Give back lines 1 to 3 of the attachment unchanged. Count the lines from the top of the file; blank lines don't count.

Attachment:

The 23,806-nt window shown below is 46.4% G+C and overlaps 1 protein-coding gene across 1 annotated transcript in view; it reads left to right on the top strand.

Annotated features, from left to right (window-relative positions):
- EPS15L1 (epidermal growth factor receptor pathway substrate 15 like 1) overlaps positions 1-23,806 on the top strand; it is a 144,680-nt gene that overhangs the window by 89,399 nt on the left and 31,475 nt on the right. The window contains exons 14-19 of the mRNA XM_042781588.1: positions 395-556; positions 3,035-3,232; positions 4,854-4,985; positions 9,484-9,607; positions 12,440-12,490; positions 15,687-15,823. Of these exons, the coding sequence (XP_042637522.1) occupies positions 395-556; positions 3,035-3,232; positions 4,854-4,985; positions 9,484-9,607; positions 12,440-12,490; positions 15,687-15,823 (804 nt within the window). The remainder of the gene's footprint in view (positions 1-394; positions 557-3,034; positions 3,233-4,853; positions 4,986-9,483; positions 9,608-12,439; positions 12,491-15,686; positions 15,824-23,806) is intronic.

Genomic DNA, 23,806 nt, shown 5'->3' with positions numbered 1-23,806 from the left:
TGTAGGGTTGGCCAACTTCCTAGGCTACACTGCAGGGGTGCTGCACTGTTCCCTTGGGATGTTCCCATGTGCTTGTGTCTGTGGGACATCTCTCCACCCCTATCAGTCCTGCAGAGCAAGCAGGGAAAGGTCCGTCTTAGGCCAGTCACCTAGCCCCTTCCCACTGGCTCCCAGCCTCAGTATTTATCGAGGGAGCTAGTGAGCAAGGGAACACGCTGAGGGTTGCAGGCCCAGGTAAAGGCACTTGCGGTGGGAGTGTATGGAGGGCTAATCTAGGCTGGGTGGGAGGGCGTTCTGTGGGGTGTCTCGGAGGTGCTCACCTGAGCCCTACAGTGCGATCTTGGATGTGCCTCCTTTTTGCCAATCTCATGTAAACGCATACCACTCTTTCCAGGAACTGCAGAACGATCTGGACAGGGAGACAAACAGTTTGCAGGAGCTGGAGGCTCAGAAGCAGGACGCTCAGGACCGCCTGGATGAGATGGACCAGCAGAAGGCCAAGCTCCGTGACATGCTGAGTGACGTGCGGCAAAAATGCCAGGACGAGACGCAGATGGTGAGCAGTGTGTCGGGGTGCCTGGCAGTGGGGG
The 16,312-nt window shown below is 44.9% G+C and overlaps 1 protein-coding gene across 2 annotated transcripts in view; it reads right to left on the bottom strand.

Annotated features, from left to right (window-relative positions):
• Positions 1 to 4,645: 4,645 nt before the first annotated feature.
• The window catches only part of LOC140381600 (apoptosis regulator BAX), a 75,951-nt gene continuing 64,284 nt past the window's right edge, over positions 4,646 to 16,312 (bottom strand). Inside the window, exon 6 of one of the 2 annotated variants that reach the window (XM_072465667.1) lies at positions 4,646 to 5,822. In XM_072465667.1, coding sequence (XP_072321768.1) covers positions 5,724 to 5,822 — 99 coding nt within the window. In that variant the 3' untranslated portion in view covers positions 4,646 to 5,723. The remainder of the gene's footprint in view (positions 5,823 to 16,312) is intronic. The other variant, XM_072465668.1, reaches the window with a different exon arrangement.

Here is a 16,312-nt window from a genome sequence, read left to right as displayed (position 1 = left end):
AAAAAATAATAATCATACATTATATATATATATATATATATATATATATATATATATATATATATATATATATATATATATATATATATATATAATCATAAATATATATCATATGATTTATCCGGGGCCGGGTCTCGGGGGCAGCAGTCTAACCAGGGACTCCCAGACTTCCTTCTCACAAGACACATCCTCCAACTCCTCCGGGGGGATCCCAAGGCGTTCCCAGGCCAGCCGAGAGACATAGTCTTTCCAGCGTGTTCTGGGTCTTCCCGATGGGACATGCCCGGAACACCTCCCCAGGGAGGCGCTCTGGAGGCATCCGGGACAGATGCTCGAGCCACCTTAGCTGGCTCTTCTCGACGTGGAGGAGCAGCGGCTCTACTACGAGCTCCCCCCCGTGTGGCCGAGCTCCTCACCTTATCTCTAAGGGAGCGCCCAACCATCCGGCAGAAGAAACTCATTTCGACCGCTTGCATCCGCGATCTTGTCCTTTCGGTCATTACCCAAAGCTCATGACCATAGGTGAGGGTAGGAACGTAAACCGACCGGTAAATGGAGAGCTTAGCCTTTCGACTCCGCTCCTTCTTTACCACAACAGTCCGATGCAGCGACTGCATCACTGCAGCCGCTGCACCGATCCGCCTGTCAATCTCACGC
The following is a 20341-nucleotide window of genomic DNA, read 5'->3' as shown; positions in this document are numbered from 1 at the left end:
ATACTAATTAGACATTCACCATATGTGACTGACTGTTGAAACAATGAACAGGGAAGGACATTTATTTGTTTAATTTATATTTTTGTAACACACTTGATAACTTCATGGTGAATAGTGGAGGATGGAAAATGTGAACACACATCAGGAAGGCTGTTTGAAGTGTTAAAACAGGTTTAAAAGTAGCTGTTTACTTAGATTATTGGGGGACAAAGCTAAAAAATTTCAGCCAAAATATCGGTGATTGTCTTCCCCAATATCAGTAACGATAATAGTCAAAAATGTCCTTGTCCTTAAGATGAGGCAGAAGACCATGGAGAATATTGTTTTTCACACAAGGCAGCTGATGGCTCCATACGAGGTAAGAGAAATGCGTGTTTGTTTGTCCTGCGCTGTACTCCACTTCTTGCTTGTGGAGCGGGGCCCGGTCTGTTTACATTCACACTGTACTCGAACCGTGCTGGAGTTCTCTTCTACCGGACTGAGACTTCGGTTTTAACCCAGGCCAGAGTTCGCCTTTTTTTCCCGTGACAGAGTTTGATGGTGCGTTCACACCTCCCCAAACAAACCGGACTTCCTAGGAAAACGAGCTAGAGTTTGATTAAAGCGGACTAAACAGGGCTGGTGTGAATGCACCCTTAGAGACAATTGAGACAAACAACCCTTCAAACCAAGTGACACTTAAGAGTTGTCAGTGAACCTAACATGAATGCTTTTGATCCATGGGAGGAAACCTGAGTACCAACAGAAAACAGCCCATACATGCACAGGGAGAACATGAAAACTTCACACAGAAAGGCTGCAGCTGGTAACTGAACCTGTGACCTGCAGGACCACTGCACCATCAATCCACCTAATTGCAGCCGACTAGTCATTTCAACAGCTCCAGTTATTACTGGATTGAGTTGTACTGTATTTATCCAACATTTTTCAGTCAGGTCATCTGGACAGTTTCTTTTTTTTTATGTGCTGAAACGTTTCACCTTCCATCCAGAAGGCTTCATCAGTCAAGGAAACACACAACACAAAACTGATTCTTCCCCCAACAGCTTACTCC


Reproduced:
The 23,806-nt window shown below is 46.4% G+C and overlaps 1 protein-coding gene across 1 annotated transcript in view; it reads left to right on the top strand.

Annotated features, from left to right (window-relative positions):
- EPS15L1 (epidermal growth factor receptor pathway substrate 15 like 1) overlaps positions 1-23,806 on the top strand; it is a 144,680-nt gene that overhangs the window by 89,399 nt on the left and 31,475 nt on the right. The window contains exons 14-19 of the mRNA XM_042781588.1: positions 395-556; positions 3,035-3,232; positions 4,854-4,985; positions 9,484-9,607; positions 12,440-12,490; positions 15,687-15,823. Of these exons, the coding sequence (XP_042637522.1) occupies positions 395-556; positions 3,035-3,232; positions 4,854-4,985; positions 9,484-9,607; positions 12,440-12,490; positions 15,687-15,823 (804 nt within the window). The remainder of the gene's footprint in view (positions 1-394; positions 557-3,034; positions 3,233-4,853; positions 4,986-9,483; positions 9,608-12,439; positions 12,491-15,686; positions 15,824-23,806) is intronic.